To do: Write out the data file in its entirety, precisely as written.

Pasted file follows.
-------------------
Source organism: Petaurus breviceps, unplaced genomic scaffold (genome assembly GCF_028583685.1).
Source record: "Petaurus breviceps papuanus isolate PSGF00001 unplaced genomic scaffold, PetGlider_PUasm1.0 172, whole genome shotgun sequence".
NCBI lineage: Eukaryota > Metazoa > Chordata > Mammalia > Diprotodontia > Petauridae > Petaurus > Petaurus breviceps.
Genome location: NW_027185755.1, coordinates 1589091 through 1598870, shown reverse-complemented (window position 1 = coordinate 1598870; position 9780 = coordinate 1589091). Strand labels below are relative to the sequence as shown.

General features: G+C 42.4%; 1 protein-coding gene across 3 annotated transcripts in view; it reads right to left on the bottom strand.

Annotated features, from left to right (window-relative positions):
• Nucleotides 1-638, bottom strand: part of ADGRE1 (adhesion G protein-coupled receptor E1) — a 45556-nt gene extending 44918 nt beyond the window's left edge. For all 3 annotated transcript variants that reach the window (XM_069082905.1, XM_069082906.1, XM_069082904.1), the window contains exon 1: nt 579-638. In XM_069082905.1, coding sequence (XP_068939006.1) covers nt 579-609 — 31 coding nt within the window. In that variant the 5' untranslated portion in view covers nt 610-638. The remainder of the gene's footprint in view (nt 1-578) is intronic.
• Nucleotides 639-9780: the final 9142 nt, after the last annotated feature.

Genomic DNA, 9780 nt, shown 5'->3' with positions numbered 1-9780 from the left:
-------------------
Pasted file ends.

Source organism: Petaurus breviceps, unplaced genomic scaffold (genome assembly GCF_028583685.1).
Source record: "Petaurus breviceps papuanus isolate PSGF00001 unplaced genomic scaffold, PetGlider_PUasm1.0 172, whole genome shotgun sequence".
NCBI lineage: Eukaryota > Metazoa > Chordata > Mammalia > Diprotodontia > Petauridae > Petaurus > Petaurus breviceps.
Genome location: NW_027185755.1, coordinates 1589091 through 1598870, shown reverse-complemented (window position 1 = coordinate 1598870; position 9780 = coordinate 1589091). Strand labels below are relative to the sequence as shown.

General features: G+C 42.4%; 1 protein-coding gene across 3 annotated transcripts in view; it reads right to left on the bottom strand.

Annotated features, from left to right (window-relative positions):
• Nucleotides 1-638, bottom strand: part of ADGRE1 (adhesion G protein-coupled receptor E1) — a 45556-nt gene extending 44918 nt beyond the window's left edge. For all 3 annotated transcript variants that reach the window (XM_069082905.1, XM_069082906.1, XM_069082904.1), the window contains exon 1: nt 579-638. In XM_069082905.1, coding sequence (XP_068939006.1) covers nt 579-609 — 31 coding nt within the window. In that variant the 5' untranslated portion in view covers nt 610-638. The remainder of the gene's footprint in view (nt 1-578) is intronic.
• Nucleotides 639-9780: the final 9142 nt, after the last annotated feature.

Genomic DNA, 9780 nt, shown 5'->3' with positions numbered 1-9780 from the left: